How I Use It
I use Khan Academy for both review and introduction. On assessments, notes, or homework assignments I will provide a link to a Khan Academy video related to the content. For example, if my students are learning fractions in class, I will provide a QR code on their homework so they can re watch (as many times as needed) the lesson, as well as more practice problems before coming into class. Afterwards when I make their fraction assessment I will put both a review (over fractions) and an introduction to improper lesson, which will give them some background knowledge of what we will start next class.
Not only did the parents love the review videos, but the students became much more informed about what we are doing in class and how it connects to the next lesson. Also since students view a lesson before we begin to cover it, I would have more students wanting to teach others. This allowed me to have students help other students. I even had a few students want to go further ahead so they could continue to teach other students as their "classroom job".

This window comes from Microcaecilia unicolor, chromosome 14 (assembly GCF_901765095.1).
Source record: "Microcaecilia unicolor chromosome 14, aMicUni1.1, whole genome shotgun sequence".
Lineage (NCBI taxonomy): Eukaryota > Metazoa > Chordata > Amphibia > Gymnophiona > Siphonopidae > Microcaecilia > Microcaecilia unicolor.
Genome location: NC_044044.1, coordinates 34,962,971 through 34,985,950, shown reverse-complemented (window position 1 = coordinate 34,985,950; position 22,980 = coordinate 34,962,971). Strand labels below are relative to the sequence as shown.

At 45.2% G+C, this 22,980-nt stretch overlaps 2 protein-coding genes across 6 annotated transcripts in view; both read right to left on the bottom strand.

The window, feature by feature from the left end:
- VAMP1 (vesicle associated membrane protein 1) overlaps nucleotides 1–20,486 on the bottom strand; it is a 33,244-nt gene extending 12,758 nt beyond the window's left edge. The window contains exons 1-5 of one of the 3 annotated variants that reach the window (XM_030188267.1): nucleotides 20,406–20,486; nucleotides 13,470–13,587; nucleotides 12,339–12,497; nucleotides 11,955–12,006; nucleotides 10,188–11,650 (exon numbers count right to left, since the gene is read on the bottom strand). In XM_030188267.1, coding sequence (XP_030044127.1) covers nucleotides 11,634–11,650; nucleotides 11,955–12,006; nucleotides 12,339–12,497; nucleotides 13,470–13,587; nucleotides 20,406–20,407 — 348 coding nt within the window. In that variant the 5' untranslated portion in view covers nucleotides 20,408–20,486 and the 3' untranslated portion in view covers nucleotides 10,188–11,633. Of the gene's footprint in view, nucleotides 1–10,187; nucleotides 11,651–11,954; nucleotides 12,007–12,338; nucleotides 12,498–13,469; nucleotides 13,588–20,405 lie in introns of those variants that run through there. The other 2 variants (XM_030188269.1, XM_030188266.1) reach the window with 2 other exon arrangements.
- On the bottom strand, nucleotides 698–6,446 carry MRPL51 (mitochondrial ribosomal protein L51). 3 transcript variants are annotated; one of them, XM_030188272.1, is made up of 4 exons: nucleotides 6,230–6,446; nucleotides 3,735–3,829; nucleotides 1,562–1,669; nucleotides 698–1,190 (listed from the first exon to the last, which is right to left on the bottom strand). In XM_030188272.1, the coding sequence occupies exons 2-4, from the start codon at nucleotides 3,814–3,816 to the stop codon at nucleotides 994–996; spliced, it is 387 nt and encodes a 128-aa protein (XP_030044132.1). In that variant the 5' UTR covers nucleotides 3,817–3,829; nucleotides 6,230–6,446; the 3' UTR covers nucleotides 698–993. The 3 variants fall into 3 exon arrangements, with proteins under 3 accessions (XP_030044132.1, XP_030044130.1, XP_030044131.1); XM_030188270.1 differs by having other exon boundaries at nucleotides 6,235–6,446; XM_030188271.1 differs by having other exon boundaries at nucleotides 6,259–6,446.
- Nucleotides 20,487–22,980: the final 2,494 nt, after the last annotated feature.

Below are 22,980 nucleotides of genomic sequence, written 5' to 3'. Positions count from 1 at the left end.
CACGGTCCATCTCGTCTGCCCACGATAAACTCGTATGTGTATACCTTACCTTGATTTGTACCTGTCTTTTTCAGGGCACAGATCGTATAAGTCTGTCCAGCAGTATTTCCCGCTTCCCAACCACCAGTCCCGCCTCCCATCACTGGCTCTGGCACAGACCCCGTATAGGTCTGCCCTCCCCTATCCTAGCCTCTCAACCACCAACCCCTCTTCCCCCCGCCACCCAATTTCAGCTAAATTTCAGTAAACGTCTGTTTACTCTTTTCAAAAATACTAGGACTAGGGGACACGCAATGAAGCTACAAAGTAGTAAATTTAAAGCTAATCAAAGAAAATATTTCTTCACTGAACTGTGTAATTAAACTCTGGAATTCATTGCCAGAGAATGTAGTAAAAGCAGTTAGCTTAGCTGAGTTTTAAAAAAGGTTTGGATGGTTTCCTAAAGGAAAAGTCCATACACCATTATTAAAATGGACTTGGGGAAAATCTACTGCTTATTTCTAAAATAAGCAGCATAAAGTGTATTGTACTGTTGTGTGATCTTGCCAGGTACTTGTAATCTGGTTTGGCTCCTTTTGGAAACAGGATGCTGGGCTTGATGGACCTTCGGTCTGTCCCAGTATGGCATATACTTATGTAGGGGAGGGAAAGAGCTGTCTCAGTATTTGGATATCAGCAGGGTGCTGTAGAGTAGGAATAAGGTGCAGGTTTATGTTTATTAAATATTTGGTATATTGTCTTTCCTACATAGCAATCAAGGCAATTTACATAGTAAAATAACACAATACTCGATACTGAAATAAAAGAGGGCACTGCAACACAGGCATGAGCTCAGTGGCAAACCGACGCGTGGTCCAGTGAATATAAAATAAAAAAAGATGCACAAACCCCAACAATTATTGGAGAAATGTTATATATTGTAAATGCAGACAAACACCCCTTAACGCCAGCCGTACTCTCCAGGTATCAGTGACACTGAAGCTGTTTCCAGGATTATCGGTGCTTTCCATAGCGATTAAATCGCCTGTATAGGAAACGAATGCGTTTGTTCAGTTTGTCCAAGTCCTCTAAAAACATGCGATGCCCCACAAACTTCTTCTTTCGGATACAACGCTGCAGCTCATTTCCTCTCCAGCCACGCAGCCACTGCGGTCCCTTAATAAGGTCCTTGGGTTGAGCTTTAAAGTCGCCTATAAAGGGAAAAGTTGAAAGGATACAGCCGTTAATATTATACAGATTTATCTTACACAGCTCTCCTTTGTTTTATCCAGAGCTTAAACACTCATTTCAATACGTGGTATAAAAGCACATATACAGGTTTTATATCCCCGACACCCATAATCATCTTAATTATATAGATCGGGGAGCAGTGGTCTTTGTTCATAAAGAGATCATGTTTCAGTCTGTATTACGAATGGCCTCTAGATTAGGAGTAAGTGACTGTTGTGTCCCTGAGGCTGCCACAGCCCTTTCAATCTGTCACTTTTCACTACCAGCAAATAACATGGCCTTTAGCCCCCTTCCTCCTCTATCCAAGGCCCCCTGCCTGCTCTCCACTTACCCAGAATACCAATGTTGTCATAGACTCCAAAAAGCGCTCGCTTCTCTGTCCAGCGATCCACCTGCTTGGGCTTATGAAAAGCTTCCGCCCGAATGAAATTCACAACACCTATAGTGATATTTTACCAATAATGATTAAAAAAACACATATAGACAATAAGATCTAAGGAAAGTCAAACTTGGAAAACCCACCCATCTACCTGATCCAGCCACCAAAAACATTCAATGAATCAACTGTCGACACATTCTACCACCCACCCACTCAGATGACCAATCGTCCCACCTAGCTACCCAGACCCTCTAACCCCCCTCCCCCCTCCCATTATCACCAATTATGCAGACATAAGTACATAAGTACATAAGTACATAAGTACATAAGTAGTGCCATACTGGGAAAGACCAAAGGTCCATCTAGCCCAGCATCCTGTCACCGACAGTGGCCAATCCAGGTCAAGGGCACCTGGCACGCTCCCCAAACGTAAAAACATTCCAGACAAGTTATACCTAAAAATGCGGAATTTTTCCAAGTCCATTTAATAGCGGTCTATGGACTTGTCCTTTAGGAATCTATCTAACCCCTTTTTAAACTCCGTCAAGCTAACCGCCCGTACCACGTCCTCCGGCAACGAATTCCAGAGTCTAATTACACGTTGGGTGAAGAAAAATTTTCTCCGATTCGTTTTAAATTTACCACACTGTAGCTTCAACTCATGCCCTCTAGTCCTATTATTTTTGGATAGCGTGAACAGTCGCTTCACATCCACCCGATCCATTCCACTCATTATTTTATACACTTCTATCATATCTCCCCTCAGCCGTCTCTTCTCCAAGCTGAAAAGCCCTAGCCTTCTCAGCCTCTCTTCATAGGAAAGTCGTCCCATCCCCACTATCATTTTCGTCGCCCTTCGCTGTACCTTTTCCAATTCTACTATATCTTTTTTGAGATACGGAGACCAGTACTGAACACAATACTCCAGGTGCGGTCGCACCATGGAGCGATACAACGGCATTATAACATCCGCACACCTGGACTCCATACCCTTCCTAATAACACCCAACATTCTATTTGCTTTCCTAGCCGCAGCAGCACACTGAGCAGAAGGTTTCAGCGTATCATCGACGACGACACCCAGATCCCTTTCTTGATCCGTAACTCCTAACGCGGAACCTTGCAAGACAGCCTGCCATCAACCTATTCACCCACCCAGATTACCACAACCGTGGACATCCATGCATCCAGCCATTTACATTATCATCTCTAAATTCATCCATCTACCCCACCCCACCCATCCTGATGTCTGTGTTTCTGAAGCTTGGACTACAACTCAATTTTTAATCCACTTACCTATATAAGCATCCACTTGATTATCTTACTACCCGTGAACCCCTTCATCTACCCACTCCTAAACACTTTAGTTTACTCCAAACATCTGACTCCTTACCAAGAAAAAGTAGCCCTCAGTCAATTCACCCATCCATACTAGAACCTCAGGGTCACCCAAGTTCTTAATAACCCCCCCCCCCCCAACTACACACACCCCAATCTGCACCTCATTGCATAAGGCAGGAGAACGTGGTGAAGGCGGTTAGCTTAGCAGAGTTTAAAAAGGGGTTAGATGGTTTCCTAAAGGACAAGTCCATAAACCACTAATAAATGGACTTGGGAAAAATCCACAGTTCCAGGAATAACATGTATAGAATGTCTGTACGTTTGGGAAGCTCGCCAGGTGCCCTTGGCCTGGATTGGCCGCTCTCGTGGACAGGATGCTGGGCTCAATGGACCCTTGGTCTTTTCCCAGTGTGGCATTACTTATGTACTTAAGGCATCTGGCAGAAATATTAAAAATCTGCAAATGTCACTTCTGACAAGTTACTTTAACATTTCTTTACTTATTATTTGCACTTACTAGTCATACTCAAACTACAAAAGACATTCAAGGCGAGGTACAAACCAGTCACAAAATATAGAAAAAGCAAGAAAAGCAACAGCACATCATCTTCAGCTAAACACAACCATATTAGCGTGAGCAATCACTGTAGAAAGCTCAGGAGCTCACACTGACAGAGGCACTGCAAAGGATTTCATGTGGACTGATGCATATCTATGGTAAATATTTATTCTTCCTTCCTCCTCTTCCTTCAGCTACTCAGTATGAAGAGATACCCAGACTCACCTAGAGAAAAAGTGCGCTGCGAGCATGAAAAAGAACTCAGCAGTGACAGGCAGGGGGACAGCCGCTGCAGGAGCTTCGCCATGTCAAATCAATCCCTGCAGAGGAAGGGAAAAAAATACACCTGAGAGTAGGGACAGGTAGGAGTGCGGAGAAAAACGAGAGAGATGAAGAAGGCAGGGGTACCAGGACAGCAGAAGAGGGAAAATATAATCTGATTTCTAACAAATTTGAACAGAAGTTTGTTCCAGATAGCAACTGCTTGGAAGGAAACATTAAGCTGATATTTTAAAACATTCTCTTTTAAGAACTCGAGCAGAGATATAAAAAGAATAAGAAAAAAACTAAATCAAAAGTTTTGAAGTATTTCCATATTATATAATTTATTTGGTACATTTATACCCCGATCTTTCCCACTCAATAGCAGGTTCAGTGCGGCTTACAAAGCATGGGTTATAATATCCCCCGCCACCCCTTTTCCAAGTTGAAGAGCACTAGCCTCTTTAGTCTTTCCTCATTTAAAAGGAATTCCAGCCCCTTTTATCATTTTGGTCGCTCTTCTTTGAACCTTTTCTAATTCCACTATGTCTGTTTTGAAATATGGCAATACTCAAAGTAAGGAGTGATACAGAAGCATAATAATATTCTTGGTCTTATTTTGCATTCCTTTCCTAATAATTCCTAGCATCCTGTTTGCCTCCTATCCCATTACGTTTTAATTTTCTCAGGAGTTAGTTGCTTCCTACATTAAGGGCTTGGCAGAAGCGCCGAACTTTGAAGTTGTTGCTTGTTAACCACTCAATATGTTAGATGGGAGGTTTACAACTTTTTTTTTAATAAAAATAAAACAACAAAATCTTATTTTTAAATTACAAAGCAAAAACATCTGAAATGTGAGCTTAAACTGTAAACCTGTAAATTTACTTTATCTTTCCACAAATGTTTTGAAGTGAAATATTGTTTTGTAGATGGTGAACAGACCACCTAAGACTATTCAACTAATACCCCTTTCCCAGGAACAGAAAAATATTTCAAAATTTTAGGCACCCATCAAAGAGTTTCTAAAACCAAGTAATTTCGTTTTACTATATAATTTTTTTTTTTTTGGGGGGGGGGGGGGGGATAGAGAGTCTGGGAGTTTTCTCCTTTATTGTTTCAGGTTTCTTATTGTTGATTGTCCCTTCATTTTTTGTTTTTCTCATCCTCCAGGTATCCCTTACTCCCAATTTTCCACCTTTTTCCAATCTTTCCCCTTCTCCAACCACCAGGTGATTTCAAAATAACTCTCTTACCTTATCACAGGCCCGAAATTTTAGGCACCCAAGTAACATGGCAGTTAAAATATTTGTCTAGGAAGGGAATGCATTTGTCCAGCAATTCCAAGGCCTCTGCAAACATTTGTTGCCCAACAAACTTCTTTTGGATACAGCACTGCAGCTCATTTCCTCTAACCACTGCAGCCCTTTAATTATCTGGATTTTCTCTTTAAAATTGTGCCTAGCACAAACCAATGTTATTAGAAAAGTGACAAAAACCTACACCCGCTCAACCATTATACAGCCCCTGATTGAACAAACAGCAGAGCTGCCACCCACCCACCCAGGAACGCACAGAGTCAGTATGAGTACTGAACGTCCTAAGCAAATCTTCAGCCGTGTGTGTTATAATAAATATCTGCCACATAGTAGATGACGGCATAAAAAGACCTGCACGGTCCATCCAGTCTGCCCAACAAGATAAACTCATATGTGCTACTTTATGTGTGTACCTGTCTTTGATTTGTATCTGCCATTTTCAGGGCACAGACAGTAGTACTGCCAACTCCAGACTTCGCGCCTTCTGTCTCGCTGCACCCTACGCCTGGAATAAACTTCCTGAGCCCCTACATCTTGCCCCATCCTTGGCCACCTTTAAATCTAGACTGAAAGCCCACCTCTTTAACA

Currently I have a teacher account and have a few students learning how to code within my class. Students work on their coding lessons at their own pace and collect badges they can use for rewards within my classroom. All the data, information, and test scores are then available to view on my account. I can see how long it took to create a code, and how many time they had to take a test in order to master it.
I am a huge fan of Khan Academy! I've been a member since college, and I have an account to review math and science information. Not only is Khan Academy a leader in educational videos, but its completely free! Its a one stop shop for students to independently learn. Khan Academy is great for a number of ways, for example; it covers every major discipline, contains thousands of quick videos, provide randomly generated quizzes, issues students rewards based on effort and mastery, and scaffolds their videos in order for students to see how certain information is connected.
However, students will not always be excited to watch the videos. The videos focus on the information and do not involve anything that would distract the students. So in the end the videos are highly effective, efficient and great for those who are actively wanting to learn. But the videos are bland, causing students to not look forward to watching, or re-watching the videos until they completely learn the skill. So instead in the classroom offer more incentives for students to watch the videos on their own time.